Castle of Lorca (Castillo de Lorca) is a fortress of medieval origin constructed between the 9th and 15th centuries. It consists of a series of defensive structures that, during the Middle Ages, made the town and the fortress an impregnable point in the southeast part of the Iberian Peninsula. Lorca Castle was a key strategic point of contention between Christians and Muslims during the Reconquista.

Archaeological excavations have revealed that the site of the castle has been inhabited since Neolithic times.

Muslim Era

It has not been determined exactly when a castle or fortress was first built on the hill. The first written documentation referring to a castle at Lorca is of Muslim origin, which in the 9th century, indicates that the city of Lurqa was an important town in the area ruled by Theudimer (Tudmir). During Muslim rule, Lorca Castle was an impregnable fortress and its interior was divided into two sections by the Espaldón Wall. In the western part, there was an area used to protect livestock and grain in times of danger. The eastern part had a neighbourhood called the barrio de Alcalá.

After Reconquista

Lorca was conquered by the Castilian Infante Don Alfonso, the future Alfonso X, in 1244, and the fortress became a key defensive point against the Kingdom of Granada. For 250 years, Lorca Castle was a watchpoint on the border between the Christian kingdom of Murcia and the Muslim state of Granada.

Alfonso X ordered the construction of the towers known as the Alfonsina and Espolón Towers, and strengthened and fixed the walls. Hardly a trace of the Muslim fortress remained due to this reconstruction. Muslim traces remain in the foundation stones and the wall known as the muro del Espaldón.

The Jewish Quarter was found within the alcazaba, the Moorish fortification, separated from the rest of the city by its walls. The physical separation had the purpose of protecting the Jewish people in the town from harm, but also had the result of keeping Christians and Jews separate, with the Christians inhabiting the lower part of town.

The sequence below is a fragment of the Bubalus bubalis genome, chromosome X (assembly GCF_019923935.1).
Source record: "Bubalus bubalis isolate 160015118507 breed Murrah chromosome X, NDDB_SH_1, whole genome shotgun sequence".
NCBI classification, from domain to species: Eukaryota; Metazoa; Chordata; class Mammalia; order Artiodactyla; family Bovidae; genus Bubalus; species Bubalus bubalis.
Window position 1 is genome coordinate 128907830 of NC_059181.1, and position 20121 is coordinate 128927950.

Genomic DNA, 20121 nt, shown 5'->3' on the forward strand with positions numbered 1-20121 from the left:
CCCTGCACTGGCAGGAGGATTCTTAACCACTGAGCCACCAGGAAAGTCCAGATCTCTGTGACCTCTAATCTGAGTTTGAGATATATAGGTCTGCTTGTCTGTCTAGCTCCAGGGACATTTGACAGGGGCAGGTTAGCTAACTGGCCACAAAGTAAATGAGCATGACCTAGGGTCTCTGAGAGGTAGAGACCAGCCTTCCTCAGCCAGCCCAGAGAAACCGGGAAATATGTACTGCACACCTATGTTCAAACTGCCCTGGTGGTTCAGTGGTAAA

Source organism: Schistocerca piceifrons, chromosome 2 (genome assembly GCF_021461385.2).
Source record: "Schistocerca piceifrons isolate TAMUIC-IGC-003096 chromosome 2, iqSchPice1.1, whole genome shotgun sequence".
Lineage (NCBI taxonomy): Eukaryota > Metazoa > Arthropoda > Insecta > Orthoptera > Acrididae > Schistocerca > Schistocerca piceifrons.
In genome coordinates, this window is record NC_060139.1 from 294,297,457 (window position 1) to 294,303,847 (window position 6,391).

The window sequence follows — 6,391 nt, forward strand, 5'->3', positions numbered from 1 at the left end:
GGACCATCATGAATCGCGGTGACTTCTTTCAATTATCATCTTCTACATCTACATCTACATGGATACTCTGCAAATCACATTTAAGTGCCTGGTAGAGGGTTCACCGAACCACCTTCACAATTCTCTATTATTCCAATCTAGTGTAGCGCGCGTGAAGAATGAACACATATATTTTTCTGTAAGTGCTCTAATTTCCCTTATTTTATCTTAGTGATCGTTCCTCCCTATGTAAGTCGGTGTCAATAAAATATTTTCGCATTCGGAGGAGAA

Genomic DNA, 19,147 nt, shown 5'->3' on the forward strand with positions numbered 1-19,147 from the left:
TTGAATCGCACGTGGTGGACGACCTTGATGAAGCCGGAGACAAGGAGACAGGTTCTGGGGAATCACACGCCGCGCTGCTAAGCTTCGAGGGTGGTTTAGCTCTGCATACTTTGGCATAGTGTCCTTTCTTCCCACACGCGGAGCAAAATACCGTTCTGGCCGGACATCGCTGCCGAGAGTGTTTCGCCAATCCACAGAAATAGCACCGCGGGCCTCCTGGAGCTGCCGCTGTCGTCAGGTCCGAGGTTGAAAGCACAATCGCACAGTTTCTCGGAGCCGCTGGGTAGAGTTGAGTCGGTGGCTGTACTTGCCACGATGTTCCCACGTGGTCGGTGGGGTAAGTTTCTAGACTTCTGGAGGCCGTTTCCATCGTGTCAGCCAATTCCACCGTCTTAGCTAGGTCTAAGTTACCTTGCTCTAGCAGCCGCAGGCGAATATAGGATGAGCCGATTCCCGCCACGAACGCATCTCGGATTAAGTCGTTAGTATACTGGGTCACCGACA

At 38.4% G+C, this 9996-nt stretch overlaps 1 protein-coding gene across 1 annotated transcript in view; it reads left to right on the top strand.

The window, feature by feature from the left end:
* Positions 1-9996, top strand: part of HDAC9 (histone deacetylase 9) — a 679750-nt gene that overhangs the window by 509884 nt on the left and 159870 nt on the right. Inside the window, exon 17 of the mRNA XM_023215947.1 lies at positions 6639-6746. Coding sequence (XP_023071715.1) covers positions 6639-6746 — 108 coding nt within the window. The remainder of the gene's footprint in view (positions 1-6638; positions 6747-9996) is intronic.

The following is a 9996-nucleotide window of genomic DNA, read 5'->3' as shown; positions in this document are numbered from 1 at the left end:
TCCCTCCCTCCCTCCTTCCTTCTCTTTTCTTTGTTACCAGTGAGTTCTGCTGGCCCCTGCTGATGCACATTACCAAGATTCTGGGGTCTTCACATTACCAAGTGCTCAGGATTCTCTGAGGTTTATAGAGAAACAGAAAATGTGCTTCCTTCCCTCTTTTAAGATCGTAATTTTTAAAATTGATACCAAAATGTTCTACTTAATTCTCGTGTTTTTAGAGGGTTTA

The remains of the Jewish Quarter extended over an area of 5,700 square m, and 12 homes and a synagogue have been found; the synagogue dates from the 14th century and is the only one found in the Murcia. The streets of the town had an irregular layout, adapted to the landscape, and is divided into four terraces. The synagogue was in the central location, and around it were the homes. The homes were of rectangular shape, with various compartmentalized rooms. The living quarters were elevated and a common feature was benches attached to the walls, kitchens, stand for earthenware jars, or cupboards.

Modern history

With the disappearance of the frontier after the conquest of Granada in 1492, Lorca Castle no longer became as important as before. With the expulsion of the Jews by order of Ferdinand and Isabella, Lorca Castle was also depopulated as a result. The castle was abandoned completely, and was almost a complete ruin by the 18th century. In the 19th century, the castle was refurbished due to the War of Spanish Independence. The walls and structures were repaired or modified and its medieval look changed. A battery of cannons was installed, for example, during this time. In 1931 Lorca Castle was declared a National Historic Monument.

Currently, a parador (luxury hotel) has been built within the castle. As a result, archaeological discoveries have been found, including the Jewish Quarter.